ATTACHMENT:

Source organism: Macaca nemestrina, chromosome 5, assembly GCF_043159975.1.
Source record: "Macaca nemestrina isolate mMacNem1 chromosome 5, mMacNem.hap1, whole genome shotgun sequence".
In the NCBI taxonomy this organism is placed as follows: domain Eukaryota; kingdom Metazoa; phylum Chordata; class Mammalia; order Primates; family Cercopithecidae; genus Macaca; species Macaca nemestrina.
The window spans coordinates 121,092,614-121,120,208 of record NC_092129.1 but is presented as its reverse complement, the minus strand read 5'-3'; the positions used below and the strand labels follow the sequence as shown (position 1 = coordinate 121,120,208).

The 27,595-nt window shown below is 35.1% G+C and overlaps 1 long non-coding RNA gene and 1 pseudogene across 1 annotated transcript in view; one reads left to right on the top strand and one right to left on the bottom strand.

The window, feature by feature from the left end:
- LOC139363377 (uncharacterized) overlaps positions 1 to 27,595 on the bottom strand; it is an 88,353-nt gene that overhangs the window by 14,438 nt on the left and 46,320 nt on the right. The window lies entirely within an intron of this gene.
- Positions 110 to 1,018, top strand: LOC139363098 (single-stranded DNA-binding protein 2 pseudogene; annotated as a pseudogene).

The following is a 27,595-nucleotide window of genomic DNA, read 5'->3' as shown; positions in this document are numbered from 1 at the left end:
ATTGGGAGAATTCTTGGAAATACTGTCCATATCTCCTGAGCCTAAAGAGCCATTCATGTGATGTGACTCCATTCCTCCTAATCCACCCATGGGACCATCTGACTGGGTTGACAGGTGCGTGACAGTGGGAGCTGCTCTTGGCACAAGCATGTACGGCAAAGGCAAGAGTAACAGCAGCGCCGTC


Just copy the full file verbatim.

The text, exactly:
Source organism: Macaca nemestrina, chromosome 5, assembly GCF_043159975.1.
Source record: "Macaca nemestrina isolate mMacNem1 chromosome 5, mMacNem.hap1, whole genome shotgun sequence".
In the NCBI taxonomy this organism is placed as follows: domain Eukaryota; kingdom Metazoa; phylum Chordata; class Mammalia; order Primates; family Cercopithecidae; genus Macaca; species Macaca nemestrina.
The window spans coordinates 121,092,614-121,120,208 of record NC_092129.1 but is presented as its reverse complement, the minus strand read 5'-3'; the positions used below and the strand labels follow the sequence as shown (position 1 = coordinate 121,120,208).

The 27,595-nt window shown below is 35.1% G+C and overlaps 1 long non-coding RNA gene and 1 pseudogene across 1 annotated transcript in view; one reads left to right on the top strand and one right to left on the bottom strand.

The window, feature by feature from the left end:
- LOC139363377 (uncharacterized) overlaps positions 1 to 27,595 on the bottom strand; it is an 88,353-nt gene that overhangs the window by 14,438 nt on the left and 46,320 nt on the right. The window lies entirely within an intron of this gene.
- Positions 110 to 1,018, top strand: LOC139363098 (single-stranded DNA-binding protein 2 pseudogene; annotated as a pseudogene).

The following is a 27,595-nucleotide window of genomic DNA, read 5'->3' as shown; positions in this document are numbered from 1 at the left end:
ATTGGGAGAATTCTTGGAAATACTGTCCATATCTCCTGAGCCTAAAGAGCCATTCATGTGATGTGACTCCATTCCTCCTAATCCACCCATGGGACCATCTGACTGGGTTGACAGGTGCGTGACAGTGGGAGCTGCTCTTGGCACAAGCATGTACGGCAAAGGCAAGAGTAACAGCAGCGCCGTC